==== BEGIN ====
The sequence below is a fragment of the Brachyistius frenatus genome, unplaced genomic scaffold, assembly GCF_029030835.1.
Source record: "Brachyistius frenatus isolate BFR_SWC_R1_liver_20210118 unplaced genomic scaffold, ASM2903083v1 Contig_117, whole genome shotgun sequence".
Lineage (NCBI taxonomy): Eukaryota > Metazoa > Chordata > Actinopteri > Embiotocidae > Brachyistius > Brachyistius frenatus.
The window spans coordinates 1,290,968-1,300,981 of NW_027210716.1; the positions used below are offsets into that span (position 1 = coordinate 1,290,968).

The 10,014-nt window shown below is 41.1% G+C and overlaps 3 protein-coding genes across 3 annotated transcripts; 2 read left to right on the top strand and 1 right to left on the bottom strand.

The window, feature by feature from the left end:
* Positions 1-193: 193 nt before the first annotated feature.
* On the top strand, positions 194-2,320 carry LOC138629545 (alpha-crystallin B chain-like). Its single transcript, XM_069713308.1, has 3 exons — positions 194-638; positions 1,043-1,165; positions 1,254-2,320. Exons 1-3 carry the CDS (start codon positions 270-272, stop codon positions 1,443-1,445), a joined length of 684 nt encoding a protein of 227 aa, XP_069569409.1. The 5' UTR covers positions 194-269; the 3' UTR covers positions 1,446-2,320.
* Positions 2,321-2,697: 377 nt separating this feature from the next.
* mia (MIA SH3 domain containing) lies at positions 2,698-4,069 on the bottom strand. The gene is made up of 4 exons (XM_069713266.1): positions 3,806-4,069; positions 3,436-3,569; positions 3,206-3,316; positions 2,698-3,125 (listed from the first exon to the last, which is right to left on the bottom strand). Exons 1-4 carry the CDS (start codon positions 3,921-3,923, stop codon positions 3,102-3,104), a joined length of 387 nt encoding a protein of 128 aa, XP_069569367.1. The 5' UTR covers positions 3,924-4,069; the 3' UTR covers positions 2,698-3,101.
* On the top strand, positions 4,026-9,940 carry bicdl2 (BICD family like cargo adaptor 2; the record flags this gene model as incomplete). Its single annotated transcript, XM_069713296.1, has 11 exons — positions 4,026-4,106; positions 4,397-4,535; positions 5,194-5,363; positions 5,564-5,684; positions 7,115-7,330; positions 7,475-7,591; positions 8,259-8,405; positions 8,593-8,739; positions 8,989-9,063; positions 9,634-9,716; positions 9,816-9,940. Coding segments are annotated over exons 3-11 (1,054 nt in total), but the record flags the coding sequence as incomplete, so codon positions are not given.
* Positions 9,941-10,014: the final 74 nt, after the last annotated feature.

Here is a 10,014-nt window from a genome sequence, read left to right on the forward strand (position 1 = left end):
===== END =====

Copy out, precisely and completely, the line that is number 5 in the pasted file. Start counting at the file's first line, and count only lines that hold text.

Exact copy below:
The 10,014-nt window shown below is 41.1% G+C and overlaps 3 protein-coding genes across 3 annotated transcripts; 2 read left to right on the top strand and 1 right to left on the bottom strand.